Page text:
THE YEARS OF FAMINE
In the summer of 1891 a complete failure of the spring, as well as the winter, corn was experienced throughout nearly half the area of Russia. Towards the end of the summer alarming rumours of a coming famine had already begun to spread.
As he had done eighteen years earlier, Tolstoy took the initiative in giving assistance to the starving peasantry. In the autumn he visited many districts of the Tula province, and with anxiety observed the empty cornfields of the peasants. It was evident to him that the population would be unable to feed itself till the next harvest without outside help. Hostile to any complicated artificial system, Tolstoy decided to begin at once to help personally, without any organised plan for the future.
In the beginning of November, he, two of his daughters, and a niece, and having only £50 with them, went to the estate of a friend, J. Raevsky, in the Ryazan province, and there established themselves with the purpose, as he wrote, "to do what God orders—to feed, and distribute whatever there is." The place was one of the worst in the famine region. After a week he wrote:
"Everybody is busy at some good work—soup kitchens for the poorest. The girls have opened a school, and they try to help everybody in all ways. I am delighted with them. The time is critical; the conditions are strained and dangerous."
Thus modestly Tolstoy started to give assistance with his family, but rumours about his work soon spread. Besides the material aid, he published an article, "How to Help the Starving Population," in which he showed the inefficiency of the Government's method of distributing flour and grain among the poor. He set out the needs of the situation in the following way:
"Help to the starving population can be twofold: first by the upkeep of the peasants' homesteads; second, by saving them from the danger of illness and even death by the lack, or bad quality, of food."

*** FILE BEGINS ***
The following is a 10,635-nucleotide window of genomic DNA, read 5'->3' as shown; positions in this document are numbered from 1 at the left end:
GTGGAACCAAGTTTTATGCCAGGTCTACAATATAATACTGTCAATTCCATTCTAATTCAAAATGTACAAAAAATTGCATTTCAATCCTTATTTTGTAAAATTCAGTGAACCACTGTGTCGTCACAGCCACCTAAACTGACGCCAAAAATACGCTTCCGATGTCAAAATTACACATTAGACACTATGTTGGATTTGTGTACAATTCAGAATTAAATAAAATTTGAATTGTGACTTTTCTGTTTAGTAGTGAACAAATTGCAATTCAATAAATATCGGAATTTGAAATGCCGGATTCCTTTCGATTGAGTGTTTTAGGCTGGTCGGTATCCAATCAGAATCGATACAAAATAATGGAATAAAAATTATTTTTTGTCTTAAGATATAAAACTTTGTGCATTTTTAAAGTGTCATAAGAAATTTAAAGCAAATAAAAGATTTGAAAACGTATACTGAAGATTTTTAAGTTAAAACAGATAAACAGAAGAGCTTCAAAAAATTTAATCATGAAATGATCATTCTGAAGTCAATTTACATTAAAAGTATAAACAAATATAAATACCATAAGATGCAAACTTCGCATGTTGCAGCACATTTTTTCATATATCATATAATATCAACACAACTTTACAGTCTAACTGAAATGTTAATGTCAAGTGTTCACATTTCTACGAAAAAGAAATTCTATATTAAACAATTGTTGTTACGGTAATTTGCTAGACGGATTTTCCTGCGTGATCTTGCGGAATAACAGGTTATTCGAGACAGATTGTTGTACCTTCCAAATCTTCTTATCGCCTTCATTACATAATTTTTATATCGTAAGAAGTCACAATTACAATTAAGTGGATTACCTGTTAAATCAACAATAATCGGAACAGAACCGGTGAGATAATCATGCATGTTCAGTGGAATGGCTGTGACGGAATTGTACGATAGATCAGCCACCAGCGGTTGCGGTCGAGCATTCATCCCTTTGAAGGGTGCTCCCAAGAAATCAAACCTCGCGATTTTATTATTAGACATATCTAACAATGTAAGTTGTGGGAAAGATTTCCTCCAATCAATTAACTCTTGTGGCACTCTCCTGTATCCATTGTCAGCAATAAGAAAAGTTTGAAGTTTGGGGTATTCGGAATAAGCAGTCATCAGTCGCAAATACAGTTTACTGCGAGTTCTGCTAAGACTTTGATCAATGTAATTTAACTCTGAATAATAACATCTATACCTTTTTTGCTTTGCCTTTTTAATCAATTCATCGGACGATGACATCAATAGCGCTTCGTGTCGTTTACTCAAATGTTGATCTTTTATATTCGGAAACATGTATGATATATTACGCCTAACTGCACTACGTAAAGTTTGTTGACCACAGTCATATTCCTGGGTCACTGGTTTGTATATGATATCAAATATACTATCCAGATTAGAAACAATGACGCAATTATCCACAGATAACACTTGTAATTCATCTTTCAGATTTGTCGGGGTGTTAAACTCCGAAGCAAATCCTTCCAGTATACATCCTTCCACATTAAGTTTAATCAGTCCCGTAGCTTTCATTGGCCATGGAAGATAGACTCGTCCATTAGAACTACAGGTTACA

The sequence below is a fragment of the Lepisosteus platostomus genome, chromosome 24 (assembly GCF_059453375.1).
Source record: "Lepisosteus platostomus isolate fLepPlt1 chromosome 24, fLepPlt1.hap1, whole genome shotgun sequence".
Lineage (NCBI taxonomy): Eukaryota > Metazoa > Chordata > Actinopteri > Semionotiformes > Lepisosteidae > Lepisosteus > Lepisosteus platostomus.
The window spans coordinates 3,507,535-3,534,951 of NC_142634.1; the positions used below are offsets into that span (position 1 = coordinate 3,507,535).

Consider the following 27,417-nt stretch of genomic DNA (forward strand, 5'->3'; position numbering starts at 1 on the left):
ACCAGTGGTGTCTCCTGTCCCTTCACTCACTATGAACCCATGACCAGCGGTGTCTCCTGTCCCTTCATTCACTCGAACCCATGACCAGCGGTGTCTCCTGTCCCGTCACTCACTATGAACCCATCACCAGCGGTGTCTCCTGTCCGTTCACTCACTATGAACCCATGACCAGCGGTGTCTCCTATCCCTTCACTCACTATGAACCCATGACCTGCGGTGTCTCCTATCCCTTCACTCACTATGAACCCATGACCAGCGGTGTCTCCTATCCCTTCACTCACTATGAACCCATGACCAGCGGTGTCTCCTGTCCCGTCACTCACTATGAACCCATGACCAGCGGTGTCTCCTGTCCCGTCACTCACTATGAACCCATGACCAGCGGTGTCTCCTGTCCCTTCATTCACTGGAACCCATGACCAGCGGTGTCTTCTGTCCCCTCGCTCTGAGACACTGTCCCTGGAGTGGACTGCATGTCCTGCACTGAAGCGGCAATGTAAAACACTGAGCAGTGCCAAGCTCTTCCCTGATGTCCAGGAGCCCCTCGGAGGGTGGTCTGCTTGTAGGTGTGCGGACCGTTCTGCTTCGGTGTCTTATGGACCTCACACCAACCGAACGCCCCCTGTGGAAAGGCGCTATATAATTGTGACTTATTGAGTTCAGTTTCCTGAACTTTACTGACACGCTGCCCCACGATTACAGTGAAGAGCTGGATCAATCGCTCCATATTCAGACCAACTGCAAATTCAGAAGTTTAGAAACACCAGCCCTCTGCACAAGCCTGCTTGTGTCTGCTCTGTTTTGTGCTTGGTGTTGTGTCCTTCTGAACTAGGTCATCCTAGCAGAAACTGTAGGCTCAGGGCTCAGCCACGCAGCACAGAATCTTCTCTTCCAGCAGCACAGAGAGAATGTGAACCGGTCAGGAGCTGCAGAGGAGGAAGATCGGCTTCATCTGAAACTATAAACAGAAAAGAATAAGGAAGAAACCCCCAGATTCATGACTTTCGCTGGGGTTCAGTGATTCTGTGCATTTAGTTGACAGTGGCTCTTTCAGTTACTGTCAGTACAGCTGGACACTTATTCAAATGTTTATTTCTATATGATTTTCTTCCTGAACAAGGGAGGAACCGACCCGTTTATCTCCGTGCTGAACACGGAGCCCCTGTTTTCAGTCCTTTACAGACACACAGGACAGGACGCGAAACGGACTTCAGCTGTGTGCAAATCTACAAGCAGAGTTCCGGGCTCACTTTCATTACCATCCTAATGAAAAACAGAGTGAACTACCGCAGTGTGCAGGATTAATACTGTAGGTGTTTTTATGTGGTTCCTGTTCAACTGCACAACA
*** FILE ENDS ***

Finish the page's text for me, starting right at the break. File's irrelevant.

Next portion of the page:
He drew the following conclusions as to the best means of satisfying these two needs:
"In order to prevent the partial or total ruin of the peasants' homes, I believe there is only one remedy—to start public works.
"For the second purpose—to save the starving from illness caused by the lack, or bad quality, of food—there is, in my opinion, one effectual means: the creation in each village of a soup kitchen where each hungry person can be fed."
This dual purpose kept Tolstoy active. His work in connection with the famine soon began to be known, not only in Russia, but also in foreign countries. His wife wrote an appeal for help, pointing out that Tolstoy was already living and working among the starving peasants. Donations began to come in, and the means at the disposal of Tolstoy rapidly increased, and, consequently, enlarged his work. Towards the end of 1891 he had started as many as 72 soup kitchens, and placed them under numerous helpers of both sexes. In the following April he reported 187 soup kitchens, 246 in July, and the number of persons fed as 13,000. Besides this, he organised 124 "children's homes," where 3,000 small children were fed with milk porridge. Firewood, as well as food, was distributed, and fodder for the cattle and horses. Flax and bark were given out to make work for the peasants, and in the spring various seeds, such as oats, potatoes, hemp, and millet. Horses
The Death-Mask of Tolstoy.